‘to live on the smell of an oil rag’: meaning and early occurrences

The phrase to live on the smell of an oil rag, and its variants, mean to live in conditions of extreme want.

This phrase does not seem to have originated in one particular country, since the earliest occurrences that I have found are from Australia, Ireland, Britain and the USA.

However, in early use, the phrase frequently occurs in relation to Ireland and to the armed forces.

These are, in chronological order, the earliest occurrences of the phrase to live on the smell of an oil rag and variants that I have found:

1-: From one of the humorous paragraphs making up Police Incidents, published in The Sydney Herald (Sydney, New South Wales, Australia) of Thursday 13th December 1832:

Clara Smith was charged with whipping a mop, well saturated with soap suds, into her master’s face. Clara has a taste for the stage, and being called upon to explain matters, threw herself into attitude, and shouted, “That I did mop his chops, it is most true, the head and front of my offending hath this extent, no more.” The Bench thinking this quite enough, ordered her to be carted with the next batch to the villa.
Ann Rawton, for treating the orders of her lord and master with supreme contempt, and telling him that as to a month, why she could do that on the smell of an oil rag, was ordered to try a month to gratify her ambition.
Nelly Cox, for telling her master that he had no more notion about him for doing the thing vats correct, than a cow had of a clean shirt, was ordered Gordon’s magazine de modes for 14 days.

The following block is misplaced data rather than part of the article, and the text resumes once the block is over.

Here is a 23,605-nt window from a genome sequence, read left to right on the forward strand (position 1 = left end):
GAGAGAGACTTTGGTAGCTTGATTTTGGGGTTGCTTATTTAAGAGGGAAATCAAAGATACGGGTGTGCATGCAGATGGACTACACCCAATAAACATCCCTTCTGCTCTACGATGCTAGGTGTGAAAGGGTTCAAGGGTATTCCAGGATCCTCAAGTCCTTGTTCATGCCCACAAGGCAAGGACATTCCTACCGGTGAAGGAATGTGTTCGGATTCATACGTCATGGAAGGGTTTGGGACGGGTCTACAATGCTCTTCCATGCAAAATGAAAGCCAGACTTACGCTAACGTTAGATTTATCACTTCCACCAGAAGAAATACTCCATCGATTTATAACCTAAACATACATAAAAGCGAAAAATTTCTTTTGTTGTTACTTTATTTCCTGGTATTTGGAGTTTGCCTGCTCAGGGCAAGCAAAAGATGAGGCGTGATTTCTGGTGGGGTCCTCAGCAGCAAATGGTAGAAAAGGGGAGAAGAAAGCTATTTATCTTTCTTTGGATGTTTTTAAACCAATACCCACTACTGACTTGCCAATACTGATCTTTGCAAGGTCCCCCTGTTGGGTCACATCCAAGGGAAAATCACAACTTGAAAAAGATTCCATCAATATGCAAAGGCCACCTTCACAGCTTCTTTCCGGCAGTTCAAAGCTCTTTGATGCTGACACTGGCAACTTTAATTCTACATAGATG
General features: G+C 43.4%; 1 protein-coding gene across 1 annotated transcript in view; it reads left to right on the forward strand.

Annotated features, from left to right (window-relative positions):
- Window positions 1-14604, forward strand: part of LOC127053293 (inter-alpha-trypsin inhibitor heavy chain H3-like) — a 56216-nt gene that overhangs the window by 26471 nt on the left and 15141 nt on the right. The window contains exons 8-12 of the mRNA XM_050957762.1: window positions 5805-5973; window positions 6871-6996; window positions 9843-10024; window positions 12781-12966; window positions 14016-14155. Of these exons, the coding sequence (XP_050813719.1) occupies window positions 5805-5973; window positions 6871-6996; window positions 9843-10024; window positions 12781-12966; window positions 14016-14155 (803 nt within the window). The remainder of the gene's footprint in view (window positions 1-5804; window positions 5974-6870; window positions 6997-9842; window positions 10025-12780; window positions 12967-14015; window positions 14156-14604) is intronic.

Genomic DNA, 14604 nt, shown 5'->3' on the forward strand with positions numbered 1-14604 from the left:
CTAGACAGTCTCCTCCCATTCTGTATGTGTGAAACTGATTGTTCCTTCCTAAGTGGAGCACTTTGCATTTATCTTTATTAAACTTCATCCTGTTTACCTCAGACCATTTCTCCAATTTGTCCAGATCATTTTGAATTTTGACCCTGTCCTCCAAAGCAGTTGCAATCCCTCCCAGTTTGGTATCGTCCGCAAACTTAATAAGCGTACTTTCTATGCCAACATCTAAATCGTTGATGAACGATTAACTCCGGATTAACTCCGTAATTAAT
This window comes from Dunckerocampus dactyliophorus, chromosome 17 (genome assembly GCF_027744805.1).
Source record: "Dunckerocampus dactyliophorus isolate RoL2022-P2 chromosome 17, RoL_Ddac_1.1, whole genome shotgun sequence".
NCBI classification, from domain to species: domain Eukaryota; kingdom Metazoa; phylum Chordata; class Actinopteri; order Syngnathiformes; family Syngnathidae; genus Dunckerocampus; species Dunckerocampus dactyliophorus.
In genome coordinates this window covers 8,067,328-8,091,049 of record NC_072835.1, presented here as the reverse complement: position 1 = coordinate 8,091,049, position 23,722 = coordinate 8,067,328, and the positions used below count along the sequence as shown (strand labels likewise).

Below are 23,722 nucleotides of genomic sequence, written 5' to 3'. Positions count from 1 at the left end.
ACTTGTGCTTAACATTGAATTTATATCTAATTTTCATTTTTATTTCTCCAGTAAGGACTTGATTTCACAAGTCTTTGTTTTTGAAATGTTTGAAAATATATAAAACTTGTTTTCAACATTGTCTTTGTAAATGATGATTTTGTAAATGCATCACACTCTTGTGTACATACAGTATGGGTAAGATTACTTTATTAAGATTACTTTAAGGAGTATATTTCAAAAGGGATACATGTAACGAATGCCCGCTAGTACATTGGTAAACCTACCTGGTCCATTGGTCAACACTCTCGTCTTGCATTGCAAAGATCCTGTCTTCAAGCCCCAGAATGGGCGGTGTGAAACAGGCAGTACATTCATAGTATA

2-: From the account of a court case, published in The Drogheda Journal. Or, Meath and Louth Advertiser (Drogheda, Louth, Ireland) of Tuesday 24th June 1834:

Witness—[…] Captain Mockler does not know me tho’ I served in the Meath militia with him. Mr. Ford—Then you were not one of those who ran away from Cork? Witness—Perhaps I was of those who ran after them though. Mr. Ford—l suppose you were in as great a hurry to catch them as you were to take the Carrs? Witness—If you were on the Redshire mountains living on the smell of an oil rag for four or five days you would know.

3-: From A Visit to Donna Maria’s Army before Santarem, by the Scottish traveller, author and British-Army officer James Edward Alexander (1803-1885), published in The United Service Journal and Naval and Military Magazine (London: Published for Henry Colburn by R. Bentley) of July 1834:

I heard a British adjutant of lancers say to his men, “Come, no grumbling, boys, about provisions: you ought to live for a week on the smell of an oil-rag, for remember you are now before the enemy.”

4-: From Repeal Eloquence in Newry, published in The Newry Commercial Telegraph (Newry, Down, Ireland) of Thursday 26th October 1843:

Seldom has one of the cloth had anything more mystical in hand than the oracular declaration of Mr. John M‘Gowan. It is dark as the “midnight” of which The Examiner speaks, in its edifying and erudite leading article about “jackals who feast on cream,” “soldiers who live on the smell of their oil-rag,” and “Popish puppies who whined at the kennel-door, and played other fantastic tricks, which, though they might make angels weep, oftener made devils laugh”!

5-: From The Banner of Ulster (Belfast, Antrim, Ireland) of Tuesday 1st April 1845:

A soldier absent from tattoo, and who remains out of barrack till next morning, has two days of his pay stopped. This is certainly a saving to the public, but then the poor fellow must exist for the time being either on the generosity of his comrades or “on the smell of his oil rag.”

6-: From the Public Ledger (Philadelphia, Pennsylvania, USA) of Friday 27th November 1846:

Short Allowance.—Gen. Taylor says he can keep his men fifteen days on the smell of an oil rag! At Monterey they were kept three days on green corn.